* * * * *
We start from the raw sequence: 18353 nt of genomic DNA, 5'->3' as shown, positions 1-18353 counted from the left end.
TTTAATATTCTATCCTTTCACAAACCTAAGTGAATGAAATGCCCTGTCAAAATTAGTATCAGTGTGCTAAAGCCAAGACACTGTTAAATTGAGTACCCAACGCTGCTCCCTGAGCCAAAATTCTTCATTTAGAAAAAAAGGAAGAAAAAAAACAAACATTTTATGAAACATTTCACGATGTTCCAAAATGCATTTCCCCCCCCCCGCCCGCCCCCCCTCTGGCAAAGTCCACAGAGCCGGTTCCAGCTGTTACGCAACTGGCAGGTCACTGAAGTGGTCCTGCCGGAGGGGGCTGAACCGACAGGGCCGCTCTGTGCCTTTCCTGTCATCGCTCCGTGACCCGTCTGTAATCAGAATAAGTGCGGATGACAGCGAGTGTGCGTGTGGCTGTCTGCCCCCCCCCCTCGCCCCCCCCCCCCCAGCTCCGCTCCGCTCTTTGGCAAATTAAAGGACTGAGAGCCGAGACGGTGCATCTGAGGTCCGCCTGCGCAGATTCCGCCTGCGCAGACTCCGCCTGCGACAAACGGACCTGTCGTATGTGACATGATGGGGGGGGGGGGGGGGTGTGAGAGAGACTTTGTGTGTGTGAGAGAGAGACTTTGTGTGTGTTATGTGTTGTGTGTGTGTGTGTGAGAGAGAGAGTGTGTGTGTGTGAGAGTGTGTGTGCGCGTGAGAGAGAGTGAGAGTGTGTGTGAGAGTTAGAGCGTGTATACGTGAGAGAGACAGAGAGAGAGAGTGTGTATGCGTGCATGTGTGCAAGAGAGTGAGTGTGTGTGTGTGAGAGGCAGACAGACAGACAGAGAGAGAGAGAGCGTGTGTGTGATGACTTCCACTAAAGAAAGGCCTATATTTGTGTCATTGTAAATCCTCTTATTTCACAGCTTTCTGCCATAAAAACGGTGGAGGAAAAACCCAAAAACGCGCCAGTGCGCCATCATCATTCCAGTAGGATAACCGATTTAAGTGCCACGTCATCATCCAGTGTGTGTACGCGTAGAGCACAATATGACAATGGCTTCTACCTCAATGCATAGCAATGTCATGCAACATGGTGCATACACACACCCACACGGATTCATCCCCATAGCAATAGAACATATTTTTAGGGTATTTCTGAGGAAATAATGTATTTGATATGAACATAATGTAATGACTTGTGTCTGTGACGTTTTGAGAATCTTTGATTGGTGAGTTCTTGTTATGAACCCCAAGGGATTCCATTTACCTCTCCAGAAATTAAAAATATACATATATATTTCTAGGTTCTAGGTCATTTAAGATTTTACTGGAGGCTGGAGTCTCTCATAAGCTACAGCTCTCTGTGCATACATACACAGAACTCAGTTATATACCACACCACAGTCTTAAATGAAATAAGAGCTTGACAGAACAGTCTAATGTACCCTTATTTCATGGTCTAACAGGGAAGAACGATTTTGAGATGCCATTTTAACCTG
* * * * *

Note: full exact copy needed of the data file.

We start from the raw sequence: 18353 nt of genomic DNA, 5'->3' as shown, positions 1-18353 counted from the left end.
TTTAATATTCTATCCTTTCACAAACCTAAGTGAATGAAATGCCCTGTCAAAATTAGTATCAGTGTGCTAAAGCCAAGACACTGTTAAATTGAGTACCCAACGCTGCTCCCTGAGCCAAAATTCTTCATTTAGAAAAAAAGGAAGAAAAAAAACAAACATTTTATGAAACATTTCACGATGTTCCAAAATGCATTTCCCCCCCCCCGCCCGCCCCCCCTCTGGCAAAGTCCACAGAGCCGGTTCCAGCTGTTACGCAACTGGCAGGTCACTGAAGTGGTCCTGCCGGAGGGGGCTGAACCGACAGGGCCGCTCTGTGCCTTTCCTGTCATCGCTCCGTGACCCGTCTGTAATCAGAATAAGTGCGGATGACAGCGAGTGTGCGTGTGGCTGTCTGCCCCCCCCCCTCGCCCCCCCCCCCCCAGCTCCGCTCCGCTCTTTGGCAAATTAAAGGACTGAGAGCCGAGACGGTGCATCTGAGGTCCGCCTGCGCAGATTCCGCCTGCGCAGACTCCGCCTGCGACAAACGGACCTGTCGTATGTGACATGATGGGGGGGGGGGGGGGGTGTGAGAGAGACTTTGTGTGTGTGAGAGAGAGACTTTGTGTGTGTTATGTGTTGTGTGTGTGTGTGTGAGAGAGAGAGTGTGTGTGTGTGAGAGTGTGTGTGCGCGTGAGAGAGAGTGAGAGTGTGTGTGAGAGTTAGAGCGTGTATACGTGAGAGAGACAGAGAGAGAGAGTGTGTATGCGTGCATGTGTGCAAGAGAGTGAGTGTGTGTGTGTGAGAGGCAGACAGACAGACAGAGAGAGAGAGAGCGTGTGTGTGATGACTTCCACTAAAGAAAGGCCTATATTTGTGTCATTGTAAATCCTCTTATTTCACAGCTTTCTGCCATAAAAACGGTGGAGGAAAAACCCAAAAACGCGCCAGTGCGCCATCATCATTCCAGTAGGATAACCGATTTAAGTGCCACGTCATCATCCAGTGTGTGTACGCGTAGAGCACAATATGACAATGGCTTCTACCTCAATGCATAGCAATGTCATGCAACATGGTGCATACACACACCCACACGGATTCATCCCCATAGCAATAGAACATATTTTTAGGGTATTTCTGAGGAAATAATGTATTTGATATGAACATAATGTAATGACTTGTGTCTGTGACGTTTTGAGAATCTTTGATTGGTGAGTTCTTGTTATGAACCCCAAGGGATTCCATTTACCTCTCCAGAAATTAAAAATATACATATATATTTCTAGGTTCTAGGTCATTTAAGATTTTACTGGAGGCTGGAGTCTCTCATAAGCTACAGCTCTCTGTGCATACATACACAGAACTCAGTTATATACCACACCACAGTCTTAAATGAAATAAGAGCTTGACAGAACAGTCTAATGTACCCTTATTTCATGGTCTAACAGGGAAGAACGATTTTGAGATGCCATTTTAACCTG